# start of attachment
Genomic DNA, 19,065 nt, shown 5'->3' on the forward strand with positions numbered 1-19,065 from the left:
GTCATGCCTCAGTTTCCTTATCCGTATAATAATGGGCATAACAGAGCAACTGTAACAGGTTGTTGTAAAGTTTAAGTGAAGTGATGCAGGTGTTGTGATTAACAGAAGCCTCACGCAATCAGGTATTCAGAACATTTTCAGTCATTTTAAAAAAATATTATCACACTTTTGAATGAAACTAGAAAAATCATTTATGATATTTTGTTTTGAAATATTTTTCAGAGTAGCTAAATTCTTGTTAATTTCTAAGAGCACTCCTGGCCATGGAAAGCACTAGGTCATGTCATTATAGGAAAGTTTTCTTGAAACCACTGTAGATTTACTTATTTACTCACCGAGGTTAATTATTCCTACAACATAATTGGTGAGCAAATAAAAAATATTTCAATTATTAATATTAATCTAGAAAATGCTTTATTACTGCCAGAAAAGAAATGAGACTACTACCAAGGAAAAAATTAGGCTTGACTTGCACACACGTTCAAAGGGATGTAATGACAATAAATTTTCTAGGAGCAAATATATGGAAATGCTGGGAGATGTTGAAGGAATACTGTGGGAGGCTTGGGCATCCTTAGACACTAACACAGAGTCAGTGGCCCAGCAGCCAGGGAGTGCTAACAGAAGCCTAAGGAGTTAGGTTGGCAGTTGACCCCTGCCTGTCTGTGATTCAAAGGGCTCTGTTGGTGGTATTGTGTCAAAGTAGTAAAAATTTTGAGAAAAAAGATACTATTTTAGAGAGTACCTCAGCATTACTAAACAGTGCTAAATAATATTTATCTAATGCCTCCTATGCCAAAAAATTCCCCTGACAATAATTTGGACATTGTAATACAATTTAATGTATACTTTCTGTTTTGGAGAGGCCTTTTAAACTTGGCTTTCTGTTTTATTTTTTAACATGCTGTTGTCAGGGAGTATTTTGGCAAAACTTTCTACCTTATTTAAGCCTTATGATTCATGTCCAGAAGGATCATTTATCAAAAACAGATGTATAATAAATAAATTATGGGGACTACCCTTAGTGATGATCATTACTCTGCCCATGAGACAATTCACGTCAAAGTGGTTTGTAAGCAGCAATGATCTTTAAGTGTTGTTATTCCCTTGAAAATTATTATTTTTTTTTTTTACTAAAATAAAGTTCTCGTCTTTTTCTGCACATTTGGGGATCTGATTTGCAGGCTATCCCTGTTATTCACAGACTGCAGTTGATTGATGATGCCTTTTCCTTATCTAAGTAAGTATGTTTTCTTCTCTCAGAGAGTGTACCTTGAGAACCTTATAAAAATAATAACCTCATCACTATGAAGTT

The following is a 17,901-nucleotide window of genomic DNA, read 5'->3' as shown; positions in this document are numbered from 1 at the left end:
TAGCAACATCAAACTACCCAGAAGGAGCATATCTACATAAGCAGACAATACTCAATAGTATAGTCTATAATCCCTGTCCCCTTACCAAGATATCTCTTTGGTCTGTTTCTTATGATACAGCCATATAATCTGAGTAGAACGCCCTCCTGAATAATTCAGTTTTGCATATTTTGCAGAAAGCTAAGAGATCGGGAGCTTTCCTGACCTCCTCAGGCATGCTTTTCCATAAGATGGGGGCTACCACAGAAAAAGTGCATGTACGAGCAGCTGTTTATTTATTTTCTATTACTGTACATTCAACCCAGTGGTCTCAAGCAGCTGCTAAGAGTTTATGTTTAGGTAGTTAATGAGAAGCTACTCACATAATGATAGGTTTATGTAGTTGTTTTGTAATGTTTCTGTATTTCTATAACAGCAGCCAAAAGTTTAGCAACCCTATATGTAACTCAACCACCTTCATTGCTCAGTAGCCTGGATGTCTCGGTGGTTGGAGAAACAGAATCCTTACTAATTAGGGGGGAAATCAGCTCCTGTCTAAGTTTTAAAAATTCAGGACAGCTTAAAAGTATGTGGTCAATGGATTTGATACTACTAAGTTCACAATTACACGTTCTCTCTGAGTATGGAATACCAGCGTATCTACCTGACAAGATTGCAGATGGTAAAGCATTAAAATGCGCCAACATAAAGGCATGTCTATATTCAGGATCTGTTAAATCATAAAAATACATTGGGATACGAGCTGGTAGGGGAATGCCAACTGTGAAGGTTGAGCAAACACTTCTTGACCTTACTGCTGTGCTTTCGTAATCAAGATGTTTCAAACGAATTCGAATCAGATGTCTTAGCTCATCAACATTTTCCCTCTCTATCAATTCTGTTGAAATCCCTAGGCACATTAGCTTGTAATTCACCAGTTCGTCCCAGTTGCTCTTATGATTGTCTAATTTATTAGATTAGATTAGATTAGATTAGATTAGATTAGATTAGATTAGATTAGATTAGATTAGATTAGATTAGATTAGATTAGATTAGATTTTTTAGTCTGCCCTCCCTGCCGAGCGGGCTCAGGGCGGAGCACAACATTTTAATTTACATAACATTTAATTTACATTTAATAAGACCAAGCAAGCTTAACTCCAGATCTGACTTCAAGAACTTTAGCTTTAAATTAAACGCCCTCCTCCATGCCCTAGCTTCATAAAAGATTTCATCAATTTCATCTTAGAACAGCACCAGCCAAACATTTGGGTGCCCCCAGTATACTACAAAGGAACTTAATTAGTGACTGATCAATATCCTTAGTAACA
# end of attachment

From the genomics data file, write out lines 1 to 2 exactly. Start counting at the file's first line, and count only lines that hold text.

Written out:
Genomic DNA, 19,065 nt, shown 5'->3' on the forward strand with positions numbered 1-19,065 from the left:
GTCATGCCTCAGTTTCCTTATCCGTATAATAATGGGCATAACAGAGCAACTGTAACAGGTTGTTGTAAAGTTTAAGTGAAGTGATGCAGGTGTTGTGATTAACAGAAGCCTCACGCAATCAGGTATTCAGAACATTTTCAGTCATTTTAAAAAAATATTATCACACTTTTGAATGAAACTAGAAAAATCATTTATGATATTTTGTTTTGAAATATTTTTCAGAGTAGCTAAATTCTTGTTAATTTCTAAGAGCACTCCTGGCCATGGAAAGCACTAGGTCATGTCATTATAGGAAAGTTTTCTTGAAACCACTGTAGATTTACTTATTTACTCACCGAGGTTAATTATTCCTACAACATAATTGGTGAGCAAATAAAAAATATTTCAATTATTAATATTAATCTAGAAAATGCTTTATTACTGCCAGAAAAGAAATGAGACTACTACCAAGGAAAAAATTAGGCTTGACTTGCACACACGTTCAAAGGGATGTAATGACAATAAATTTTCTAGGAGCAAATATATGGAAATGCTGGGAGATGTTGAAGGAATACTGTGGGAGGCTTGGGCATCCTTAGACACTAACACAGAGTCAGTGGCCCAGCAGCCAGGGAGTGCTAACAGAAGCCTAAGGAGTTAGGTTGGCAGTTGACCCCTGCCTGTCTGTGATTCAAAGGGCTCTGTTGGTGGTATTGTGTCAAAGTAGTAAAAATTTTGAGAAAAAAGATACTATTTTAGAGAGTACCTCAGCATTACTAAACAGTGCTAAATAATATTTATCTAATGCCTCCTATGCCAAAAAATTCCCCTGACAATAATTTGGACATTGTAATACAATTTAATGTATACTTTCTGTTTTGGAGAGGCCTTTTAAACTTGGCTTTCTGTTTTATTTTTTAACATGCTGTTGTCAGGGAGTATTTTGGCAAAACTTTCTACCTTATTTAAGCCTTATGATTCATGTCCAGAAGGATCATTTATCAAAAACAGATGTATAATAAATAAATTATGGGGACTACCCTTAGTGATGATCATTACTCTGCCCATGAGACAATTCACGTCAAAGTGGTTTGTAAGCAGCAATGATCTTTAAGTGTTGTTATTCCCTTGAAAATTATTATTTTTTTTTTTTACTAAAATAAAGTTCTCGTCTTTTTCTGCACATTTGGGGATCTGATTTGCAGGCTATCCCTGTTATTCACAGACTGCAGTTGATTGATGATGCCTTTTCCTTATCTAAGTAAGTATGTTTTCTTCTCTCAGAGAGTGTACCTTGAGAACCTTATAAAAATAATAACCTCATCACTATGAAGTT